My work in progress features a lot of travel. You know my husband and I travel as much as possible, well I thought I’d figure out a way to work that into my books more. In this book, Easter Island is one of the locations visited. I thought I’d share some of the images from that trip, or re-share, because actually, I shared them a long time ago when I first started this blog. Easter Island is one of the most amazing places I’ve ever seen, and I feel very lucky to have had a chance to visit it.

Here are some photos of what I saw.


I put up the finch feeder again after taking it down for the summer because the finches it attracted were going after our veggie garden. Now we have too many veggies and no finches. I was wondering why we don’t have them…yes, they migrate. Well the sparrows (I think that’s what they are) are occasionally making use of the finch feeder, so that will help those of them who can eat that kind of thistle seed to do well this winter. Next summer I might let the finches have their way with our garden. There does seem to be enough to feed them and ourselves.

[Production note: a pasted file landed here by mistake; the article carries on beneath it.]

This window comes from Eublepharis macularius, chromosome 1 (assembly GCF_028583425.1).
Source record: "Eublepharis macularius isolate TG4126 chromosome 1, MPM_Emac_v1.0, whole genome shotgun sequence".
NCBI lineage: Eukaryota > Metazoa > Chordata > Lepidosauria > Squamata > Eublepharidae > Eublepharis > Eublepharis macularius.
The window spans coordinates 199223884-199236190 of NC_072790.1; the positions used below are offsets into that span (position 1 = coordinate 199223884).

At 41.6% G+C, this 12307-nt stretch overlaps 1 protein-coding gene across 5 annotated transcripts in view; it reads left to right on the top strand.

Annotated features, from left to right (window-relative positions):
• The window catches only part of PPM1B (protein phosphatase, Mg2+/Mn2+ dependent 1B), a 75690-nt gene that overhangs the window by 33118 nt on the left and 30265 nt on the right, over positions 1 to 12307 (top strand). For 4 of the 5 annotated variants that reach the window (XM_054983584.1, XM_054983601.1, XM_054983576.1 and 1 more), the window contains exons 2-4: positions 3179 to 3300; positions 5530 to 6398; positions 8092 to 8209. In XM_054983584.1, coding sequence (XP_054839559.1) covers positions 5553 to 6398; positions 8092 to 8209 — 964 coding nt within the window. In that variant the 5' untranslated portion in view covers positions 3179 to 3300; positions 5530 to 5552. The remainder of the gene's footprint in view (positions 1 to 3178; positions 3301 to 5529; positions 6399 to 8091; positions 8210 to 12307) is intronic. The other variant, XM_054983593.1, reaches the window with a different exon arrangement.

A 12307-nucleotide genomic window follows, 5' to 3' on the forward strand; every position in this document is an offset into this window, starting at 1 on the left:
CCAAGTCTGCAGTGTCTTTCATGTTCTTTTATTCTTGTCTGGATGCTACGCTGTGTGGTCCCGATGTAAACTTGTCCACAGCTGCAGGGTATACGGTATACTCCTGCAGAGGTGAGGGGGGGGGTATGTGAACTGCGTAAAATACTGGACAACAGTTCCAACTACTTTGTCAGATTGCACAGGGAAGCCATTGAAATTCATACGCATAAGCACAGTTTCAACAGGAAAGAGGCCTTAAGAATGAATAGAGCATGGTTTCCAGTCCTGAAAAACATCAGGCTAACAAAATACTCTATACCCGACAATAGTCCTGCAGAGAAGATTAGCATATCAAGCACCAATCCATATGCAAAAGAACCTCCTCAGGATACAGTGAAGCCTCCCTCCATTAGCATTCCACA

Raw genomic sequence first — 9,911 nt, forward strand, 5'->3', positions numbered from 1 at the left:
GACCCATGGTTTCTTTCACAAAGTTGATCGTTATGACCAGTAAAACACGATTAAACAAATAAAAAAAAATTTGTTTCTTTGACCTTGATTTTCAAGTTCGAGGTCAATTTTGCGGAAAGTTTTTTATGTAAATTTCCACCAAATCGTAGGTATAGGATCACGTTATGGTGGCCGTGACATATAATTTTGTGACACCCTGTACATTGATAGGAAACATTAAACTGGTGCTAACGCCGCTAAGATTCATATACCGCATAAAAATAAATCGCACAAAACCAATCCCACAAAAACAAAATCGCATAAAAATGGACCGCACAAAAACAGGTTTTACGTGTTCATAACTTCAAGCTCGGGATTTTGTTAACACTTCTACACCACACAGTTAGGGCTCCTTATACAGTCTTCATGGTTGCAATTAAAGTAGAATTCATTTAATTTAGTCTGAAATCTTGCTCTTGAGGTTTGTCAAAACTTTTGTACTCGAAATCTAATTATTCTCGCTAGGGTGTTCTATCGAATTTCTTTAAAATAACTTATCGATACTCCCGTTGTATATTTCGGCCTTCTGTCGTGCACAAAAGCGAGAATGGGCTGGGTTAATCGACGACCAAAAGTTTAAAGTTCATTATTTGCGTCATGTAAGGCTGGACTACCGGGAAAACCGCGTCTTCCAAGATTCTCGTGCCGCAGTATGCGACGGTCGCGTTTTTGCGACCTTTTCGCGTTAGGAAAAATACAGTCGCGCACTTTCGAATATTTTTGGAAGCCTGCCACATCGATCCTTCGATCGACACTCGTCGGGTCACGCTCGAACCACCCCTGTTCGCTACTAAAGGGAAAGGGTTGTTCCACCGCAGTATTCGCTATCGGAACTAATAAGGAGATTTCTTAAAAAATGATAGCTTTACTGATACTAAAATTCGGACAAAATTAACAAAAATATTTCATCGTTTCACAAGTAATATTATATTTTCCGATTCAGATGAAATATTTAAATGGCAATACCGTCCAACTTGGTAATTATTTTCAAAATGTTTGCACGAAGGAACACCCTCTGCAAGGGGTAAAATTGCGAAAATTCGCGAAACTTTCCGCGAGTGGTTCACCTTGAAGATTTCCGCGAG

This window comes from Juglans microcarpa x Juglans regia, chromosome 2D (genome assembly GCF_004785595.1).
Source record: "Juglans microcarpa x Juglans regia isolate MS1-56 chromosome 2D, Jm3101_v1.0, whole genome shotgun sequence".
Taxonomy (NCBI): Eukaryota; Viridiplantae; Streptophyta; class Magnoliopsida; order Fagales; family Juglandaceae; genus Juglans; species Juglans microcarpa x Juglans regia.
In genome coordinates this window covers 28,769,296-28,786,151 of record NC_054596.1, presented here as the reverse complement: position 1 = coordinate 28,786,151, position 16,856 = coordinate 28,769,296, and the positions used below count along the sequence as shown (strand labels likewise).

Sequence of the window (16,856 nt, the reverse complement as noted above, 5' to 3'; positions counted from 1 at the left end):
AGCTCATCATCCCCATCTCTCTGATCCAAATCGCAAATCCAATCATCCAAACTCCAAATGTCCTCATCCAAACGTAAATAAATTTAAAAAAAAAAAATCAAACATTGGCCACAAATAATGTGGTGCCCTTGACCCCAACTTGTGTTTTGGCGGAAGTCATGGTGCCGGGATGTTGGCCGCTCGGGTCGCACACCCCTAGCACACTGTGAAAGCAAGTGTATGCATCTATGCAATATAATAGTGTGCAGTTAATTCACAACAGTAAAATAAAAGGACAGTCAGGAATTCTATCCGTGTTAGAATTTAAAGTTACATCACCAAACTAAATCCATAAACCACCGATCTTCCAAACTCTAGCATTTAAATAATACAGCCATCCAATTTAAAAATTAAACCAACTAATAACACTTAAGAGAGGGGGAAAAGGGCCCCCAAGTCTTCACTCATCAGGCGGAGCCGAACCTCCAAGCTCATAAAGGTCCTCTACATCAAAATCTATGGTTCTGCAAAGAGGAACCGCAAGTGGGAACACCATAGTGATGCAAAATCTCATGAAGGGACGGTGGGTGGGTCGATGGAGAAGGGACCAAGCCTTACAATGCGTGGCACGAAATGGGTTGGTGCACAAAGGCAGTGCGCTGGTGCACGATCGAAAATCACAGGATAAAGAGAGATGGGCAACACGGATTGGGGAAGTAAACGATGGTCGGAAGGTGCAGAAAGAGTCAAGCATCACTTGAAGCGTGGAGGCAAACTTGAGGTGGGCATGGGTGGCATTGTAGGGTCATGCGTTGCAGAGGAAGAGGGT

Actually now that I look at them, there are two kinds of birds here. The little black and white one was part of a small flock that was eating the bottle brush blossoms, the one on the feeder is a completely different kind.



Success: Opportunity meets preparedness 

This is what the start of winter looks like in the Sierras near Lake Tahoe.

Plus it’s very cold so the resorts are making snow.  The two resorts will be able to open for the huge Thanksgiving holiday week, which is this week. Their work prepared them for the opportunity of early snowfall and cold temperatures, and now there is a huge economic benefit, not just for the resort owners, but for all the employees who rely on the season for their livelihoods. Extending the season in the spring and fall helps stabilize the economy up here. I grew up here and it’s nice to see the doldrums of shoulder seasons shrinking. Nice to see people working.

Squaw Valley and Alpine Meadows prepared over the last years and especially last summer to be ready for snow making. The temperature has to be cold enough to make snow and you have to have a lot of infrastructure to be able to do it. We passed by an installation of electrical lines on the mountain side when we were hiking in Alpine Meadows a month or two ago. 

Alpine Meadows ski resort
Alpine Meadows ski resort during a storm